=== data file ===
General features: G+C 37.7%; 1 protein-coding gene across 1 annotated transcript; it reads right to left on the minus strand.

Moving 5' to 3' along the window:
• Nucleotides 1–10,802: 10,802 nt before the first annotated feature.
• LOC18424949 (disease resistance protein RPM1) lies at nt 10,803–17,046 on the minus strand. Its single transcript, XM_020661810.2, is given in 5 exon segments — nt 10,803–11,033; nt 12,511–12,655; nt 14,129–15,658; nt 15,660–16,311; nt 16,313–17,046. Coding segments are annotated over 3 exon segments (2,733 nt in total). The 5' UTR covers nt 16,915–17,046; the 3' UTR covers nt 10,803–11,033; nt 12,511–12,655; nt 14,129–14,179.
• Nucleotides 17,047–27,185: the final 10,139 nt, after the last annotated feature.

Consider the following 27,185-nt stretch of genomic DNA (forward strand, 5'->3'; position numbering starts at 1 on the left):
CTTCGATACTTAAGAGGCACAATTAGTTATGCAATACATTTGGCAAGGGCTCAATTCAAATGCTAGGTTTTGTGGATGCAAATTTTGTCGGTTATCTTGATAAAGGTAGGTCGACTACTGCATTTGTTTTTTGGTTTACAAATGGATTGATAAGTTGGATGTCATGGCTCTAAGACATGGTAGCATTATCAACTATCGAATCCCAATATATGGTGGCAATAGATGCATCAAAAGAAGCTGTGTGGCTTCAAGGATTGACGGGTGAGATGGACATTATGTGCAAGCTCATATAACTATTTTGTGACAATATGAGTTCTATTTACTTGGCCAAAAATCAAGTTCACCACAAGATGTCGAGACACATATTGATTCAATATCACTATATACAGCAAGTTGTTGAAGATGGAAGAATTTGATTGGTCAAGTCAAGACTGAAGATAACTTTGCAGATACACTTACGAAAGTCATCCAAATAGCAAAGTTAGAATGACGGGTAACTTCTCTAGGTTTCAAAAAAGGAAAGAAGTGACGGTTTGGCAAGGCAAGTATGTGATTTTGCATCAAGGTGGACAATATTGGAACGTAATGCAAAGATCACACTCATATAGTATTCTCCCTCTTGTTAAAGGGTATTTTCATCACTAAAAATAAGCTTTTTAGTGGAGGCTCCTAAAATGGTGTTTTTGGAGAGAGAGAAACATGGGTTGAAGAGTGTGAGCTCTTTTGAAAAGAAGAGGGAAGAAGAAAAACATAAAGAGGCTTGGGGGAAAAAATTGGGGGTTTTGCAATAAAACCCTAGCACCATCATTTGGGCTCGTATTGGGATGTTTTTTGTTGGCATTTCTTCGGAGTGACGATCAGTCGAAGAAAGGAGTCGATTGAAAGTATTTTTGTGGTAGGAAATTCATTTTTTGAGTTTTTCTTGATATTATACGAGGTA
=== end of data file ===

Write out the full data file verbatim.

General features: G+C 37.7%; 1 protein-coding gene across 1 annotated transcript; it reads right to left on the minus strand.

Moving 5' to 3' along the window:
• Nucleotides 1–10,802: 10,802 nt before the first annotated feature.
• LOC18424949 (disease resistance protein RPM1) lies at nt 10,803–17,046 on the minus strand. Its single transcript, XM_020661810.2, is given in 5 exon segments — nt 10,803–11,033; nt 12,511–12,655; nt 14,129–15,658; nt 15,660–16,311; nt 16,313–17,046. Coding segments are annotated over 3 exon segments (2,733 nt in total). The 5' UTR covers nt 16,915–17,046; the 3' UTR covers nt 10,803–11,033; nt 12,511–12,655; nt 14,129–14,179.
• Nucleotides 17,047–27,185: the final 10,139 nt, after the last annotated feature.

Consider the following 27,185-nt stretch of genomic DNA (forward strand, 5'->3'; position numbering starts at 1 on the left):
CTTCGATACTTAAGAGGCACAATTAGTTATGCAATACATTTGGCAAGGGCTCAATTCAAATGCTAGGTTTTGTGGATGCAAATTTTGTCGGTTATCTTGATAAAGGTAGGTCGACTACTGCATTTGTTTTTTGGTTTACAAATGGATTGATAAGTTGGATGTCATGGCTCTAAGACATGGTAGCATTATCAACTATCGAATCCCAATATATGGTGGCAATAGATGCATCAAAAGAAGCTGTGTGGCTTCAAGGATTGACGGGTGAGATGGACATTATGTGCAAGCTCATATAACTATTTTGTGACAATATGAGTTCTATTTACTTGGCCAAAAATCAAGTTCACCACAAGATGTCGAGACACATATTGATTCAATATCACTATATACAGCAAGTTGTTGAAGATGGAAGAATTTGATTGGTCAAGTCAAGACTGAAGATAACTTTGCAGATACACTTACGAAAGTCATCCAAATAGCAAAGTTAGAATGACGGGTAACTTCTCTAGGTTTCAAAAAAGGAAAGAAGTGACGGTTTGGCAAGGCAAGTATGTGATTTTGCATCAAGGTGGACAATATTGGAACGTAATGCAAAGATCACACTCATATAGTATTCTCCCTCTTGTTAAAGGGTATTTTCATCACTAAAAATAAGCTTTTTAGTGGAGGCTCCTAAAATGGTGTTTTTGGAGAGAGAGAAACATGGGTTGAAGAGTGTGAGCTCTTTTGAAAAGAAGAGGGAAGAAGAAAAACATAAAGAGGCTTGGGGGAAAAAATTGGGGGTTTTGCAATAAAACCCTAGCACCATCATTTGGGCTCGTATTGGGATGTTTTTTGTTGGCATTTCTTCGGAGTGACGATCAGTCGAAGAAAGGAGTCGATTGAAAGTATTTTTGTGGTAGGAAATTCATTTTTTGAGTTTTTCTTGATATTATACGAGGTA